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Monday, November 09, 2009

Homeschooling: The Ride

I don't know who is learning more these days, me, or the children. Homeschooling them has been like a roller coaster ride, full of ups and downs, and surprising turns. I get a lot of different reactions when people find out that's what we're doing. Most people think we're crazy, and some days, I am one of them. I have gotten a surprising amount of support as well though. There are plenty of times I brace myself, ready for a fight, and instead find the other person warm and accepting. I also find that a lot of people are curious about the whole thing. I thought I'd give everyone a glimpse into what a typical day is like around here.

I consider us eclectic schoolers, with a bit of Montessori philosophy thrown in. I pick and choose from several curricula, because I don't believe a certain one is the "be all end all". I even have downloaded from the local school district's site a checklist of everything that the kids would be learning if they were in public school, which has been a nice security blanket for me. Especially when I look and see that there are things there that the kids already know.

I am also am very open to tangents, which is partly where the Montessori comes into play. When it comes to things like history or science, I have things from all of the various curricula that we could explore. At times, I do bring them up. However, I find that if I just ask the kids what *they* want to learn, we go down some interesting pathways. And this might sound touchy-feely to some people, but we are very open to just letting life teach. An example- a friend of mine went to Italy on vacation a while back. I was looking through the pictures she took on Facebook when Ryan came up, interested. Some of the pictures were in Rome, and Ryan started asking several things, and with his interest and my gentle guidance, we ended up talking for about an hour about Roman Empire. We discussed the history, the culture, and Ryan's favorite part, the military tactics that made them so successful. Ryan didn't realize it, but for that hour, we were having school, and he learned a lot. And since he was truly interested, he retained it as well.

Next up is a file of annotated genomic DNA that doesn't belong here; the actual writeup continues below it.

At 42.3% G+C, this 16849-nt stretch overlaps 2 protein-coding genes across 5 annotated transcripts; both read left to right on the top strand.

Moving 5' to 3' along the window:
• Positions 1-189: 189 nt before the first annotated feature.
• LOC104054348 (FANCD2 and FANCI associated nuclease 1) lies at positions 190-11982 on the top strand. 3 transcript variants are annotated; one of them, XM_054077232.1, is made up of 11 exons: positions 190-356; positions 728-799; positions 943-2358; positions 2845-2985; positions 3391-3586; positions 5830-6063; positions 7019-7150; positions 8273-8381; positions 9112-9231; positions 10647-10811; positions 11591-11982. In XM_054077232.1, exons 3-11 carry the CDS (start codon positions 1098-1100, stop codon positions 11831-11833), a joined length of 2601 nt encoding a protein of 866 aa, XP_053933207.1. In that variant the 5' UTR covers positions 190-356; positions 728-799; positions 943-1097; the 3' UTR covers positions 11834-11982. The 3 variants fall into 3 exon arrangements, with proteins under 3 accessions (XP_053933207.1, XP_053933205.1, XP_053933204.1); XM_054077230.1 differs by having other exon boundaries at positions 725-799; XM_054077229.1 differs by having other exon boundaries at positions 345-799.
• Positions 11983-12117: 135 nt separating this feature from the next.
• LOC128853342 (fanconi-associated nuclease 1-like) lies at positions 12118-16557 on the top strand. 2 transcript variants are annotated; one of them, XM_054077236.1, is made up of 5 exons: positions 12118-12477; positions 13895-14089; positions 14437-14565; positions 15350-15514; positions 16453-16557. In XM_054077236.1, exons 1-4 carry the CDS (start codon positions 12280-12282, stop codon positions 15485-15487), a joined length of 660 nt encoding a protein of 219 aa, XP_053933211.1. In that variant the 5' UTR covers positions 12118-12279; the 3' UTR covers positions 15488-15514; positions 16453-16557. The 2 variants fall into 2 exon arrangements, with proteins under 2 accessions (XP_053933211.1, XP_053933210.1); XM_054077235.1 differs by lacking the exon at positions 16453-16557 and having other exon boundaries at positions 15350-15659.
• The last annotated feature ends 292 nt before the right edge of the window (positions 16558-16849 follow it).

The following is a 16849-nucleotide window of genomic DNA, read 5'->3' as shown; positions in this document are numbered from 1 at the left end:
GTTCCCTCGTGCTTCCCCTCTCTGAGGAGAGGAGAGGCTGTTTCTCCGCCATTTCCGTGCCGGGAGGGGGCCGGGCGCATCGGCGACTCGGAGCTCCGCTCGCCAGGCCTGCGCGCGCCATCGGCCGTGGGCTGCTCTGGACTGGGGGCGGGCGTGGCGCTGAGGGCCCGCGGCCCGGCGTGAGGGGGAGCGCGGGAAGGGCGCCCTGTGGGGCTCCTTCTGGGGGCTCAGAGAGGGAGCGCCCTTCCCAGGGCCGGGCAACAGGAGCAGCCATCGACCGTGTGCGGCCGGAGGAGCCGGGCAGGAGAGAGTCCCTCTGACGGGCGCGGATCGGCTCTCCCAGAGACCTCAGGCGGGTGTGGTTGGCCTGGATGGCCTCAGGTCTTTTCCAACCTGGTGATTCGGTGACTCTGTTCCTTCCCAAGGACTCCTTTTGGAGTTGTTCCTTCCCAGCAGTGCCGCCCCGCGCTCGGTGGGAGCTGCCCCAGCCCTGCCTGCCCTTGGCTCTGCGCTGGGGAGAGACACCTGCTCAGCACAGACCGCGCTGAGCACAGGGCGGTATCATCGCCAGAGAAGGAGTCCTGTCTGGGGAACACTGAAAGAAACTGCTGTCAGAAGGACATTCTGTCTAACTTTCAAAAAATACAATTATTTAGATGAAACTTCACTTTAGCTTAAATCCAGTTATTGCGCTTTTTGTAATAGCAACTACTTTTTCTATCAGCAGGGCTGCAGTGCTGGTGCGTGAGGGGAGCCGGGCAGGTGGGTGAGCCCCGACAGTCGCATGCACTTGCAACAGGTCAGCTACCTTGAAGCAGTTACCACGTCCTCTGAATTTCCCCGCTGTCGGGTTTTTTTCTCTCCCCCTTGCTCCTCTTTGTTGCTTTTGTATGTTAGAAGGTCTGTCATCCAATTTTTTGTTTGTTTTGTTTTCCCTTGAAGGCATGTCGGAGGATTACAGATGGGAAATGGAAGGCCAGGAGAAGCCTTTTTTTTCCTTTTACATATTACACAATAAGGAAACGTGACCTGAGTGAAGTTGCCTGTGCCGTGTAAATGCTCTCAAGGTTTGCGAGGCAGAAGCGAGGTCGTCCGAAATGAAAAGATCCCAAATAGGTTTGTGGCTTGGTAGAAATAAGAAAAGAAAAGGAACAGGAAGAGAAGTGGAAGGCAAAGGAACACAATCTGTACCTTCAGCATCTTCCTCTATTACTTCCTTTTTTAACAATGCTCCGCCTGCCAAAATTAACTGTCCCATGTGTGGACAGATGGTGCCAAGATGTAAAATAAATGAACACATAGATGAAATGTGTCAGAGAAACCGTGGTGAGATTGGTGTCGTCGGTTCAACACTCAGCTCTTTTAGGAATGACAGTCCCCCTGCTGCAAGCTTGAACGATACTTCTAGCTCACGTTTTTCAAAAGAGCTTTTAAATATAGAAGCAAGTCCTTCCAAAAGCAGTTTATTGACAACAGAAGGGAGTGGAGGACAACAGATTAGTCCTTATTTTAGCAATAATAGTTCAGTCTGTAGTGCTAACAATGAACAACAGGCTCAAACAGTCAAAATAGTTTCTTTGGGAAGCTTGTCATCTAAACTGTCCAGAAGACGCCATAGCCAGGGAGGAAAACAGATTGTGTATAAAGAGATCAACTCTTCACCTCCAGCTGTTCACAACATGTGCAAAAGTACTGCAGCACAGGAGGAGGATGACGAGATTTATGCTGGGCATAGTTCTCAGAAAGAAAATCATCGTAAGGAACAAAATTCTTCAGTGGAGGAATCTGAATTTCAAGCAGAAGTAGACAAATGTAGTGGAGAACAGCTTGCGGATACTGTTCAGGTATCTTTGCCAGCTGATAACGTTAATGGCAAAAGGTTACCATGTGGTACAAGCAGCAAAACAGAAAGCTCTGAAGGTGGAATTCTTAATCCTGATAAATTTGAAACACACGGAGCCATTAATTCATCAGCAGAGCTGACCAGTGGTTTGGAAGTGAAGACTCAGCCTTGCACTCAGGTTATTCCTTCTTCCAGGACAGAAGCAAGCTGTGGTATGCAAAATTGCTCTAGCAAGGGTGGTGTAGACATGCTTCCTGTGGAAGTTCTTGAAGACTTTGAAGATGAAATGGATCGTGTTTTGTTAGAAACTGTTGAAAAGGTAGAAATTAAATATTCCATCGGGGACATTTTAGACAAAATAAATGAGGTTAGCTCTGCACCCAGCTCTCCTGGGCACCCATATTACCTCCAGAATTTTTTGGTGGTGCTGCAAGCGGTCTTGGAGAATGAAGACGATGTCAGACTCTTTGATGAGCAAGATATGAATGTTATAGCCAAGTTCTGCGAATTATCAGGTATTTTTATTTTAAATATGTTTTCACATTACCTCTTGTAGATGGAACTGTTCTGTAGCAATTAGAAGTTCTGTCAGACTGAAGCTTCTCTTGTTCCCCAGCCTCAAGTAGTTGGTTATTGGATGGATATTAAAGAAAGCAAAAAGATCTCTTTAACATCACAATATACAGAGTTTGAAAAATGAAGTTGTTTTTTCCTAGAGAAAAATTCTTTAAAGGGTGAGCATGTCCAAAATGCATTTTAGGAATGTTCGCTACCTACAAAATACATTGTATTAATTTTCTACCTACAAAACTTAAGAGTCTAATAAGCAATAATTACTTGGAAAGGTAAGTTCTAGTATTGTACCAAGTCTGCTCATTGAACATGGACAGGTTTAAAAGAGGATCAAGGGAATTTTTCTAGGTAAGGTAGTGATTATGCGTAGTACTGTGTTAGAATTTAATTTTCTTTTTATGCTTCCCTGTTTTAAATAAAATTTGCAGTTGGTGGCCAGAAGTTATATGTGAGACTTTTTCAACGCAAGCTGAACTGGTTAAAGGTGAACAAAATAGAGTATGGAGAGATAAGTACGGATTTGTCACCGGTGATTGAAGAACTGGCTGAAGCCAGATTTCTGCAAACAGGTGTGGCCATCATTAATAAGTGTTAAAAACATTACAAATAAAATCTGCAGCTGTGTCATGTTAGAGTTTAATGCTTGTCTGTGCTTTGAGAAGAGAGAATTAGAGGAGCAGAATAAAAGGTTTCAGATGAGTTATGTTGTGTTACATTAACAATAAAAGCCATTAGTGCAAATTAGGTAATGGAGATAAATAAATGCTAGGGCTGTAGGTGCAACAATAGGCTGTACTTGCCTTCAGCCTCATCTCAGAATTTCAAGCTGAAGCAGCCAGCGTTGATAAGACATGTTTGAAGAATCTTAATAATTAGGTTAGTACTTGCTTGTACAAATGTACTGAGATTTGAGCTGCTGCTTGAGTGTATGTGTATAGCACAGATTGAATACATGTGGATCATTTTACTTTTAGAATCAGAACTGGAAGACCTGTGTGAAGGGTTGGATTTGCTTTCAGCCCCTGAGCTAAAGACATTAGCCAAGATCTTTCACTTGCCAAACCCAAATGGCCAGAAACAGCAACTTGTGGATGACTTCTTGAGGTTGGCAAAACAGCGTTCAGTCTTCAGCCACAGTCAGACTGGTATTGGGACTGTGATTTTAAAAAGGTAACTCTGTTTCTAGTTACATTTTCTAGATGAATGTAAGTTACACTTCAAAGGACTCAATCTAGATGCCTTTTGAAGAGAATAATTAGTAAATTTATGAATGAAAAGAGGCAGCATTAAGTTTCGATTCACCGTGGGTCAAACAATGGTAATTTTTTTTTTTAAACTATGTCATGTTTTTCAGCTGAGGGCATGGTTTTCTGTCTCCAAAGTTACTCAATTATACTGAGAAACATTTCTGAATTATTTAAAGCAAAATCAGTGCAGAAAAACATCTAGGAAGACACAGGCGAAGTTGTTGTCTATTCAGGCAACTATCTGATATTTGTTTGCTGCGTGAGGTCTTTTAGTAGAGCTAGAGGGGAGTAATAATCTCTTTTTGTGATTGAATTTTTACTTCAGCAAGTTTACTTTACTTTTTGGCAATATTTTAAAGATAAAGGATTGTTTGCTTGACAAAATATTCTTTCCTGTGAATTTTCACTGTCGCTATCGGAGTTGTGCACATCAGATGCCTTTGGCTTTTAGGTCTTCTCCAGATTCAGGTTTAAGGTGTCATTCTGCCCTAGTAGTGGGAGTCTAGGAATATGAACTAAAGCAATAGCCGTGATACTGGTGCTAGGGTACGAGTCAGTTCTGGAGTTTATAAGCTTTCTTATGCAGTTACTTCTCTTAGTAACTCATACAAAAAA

Anyways, a look at our day today. Today we did math, grammar, and science. Last night I spent time making manipulatives for fractions. I found some great premade one online, and colored and covered them with contact paper and cut them into wedges. (For those interested, I found them here: link) This is an example of gentle guidance. I made these manipulatives, and then just threw them on the table and told the kids to play with them. Amazing things happened. Things like "Look mom, two of these is the same as one of these!" After a while I sat with them and played too, and started coming up with problems for them to solve, like "If I wanted to add this one (1/2) and this one (1/3), how could we figure out how much that is?" Lindsay was more interested with how many different configurations she could come up with to make a whole circle, so it was Ryan who played along, and he did a good job figuring things out. (And he didn't know it, but he was the one I was targeting anyways, as adding fractions of different denominators is a skill he's supposed to learn this year.) We had a good time, and the kids were none the wiser that they'd actually been doing some serious math.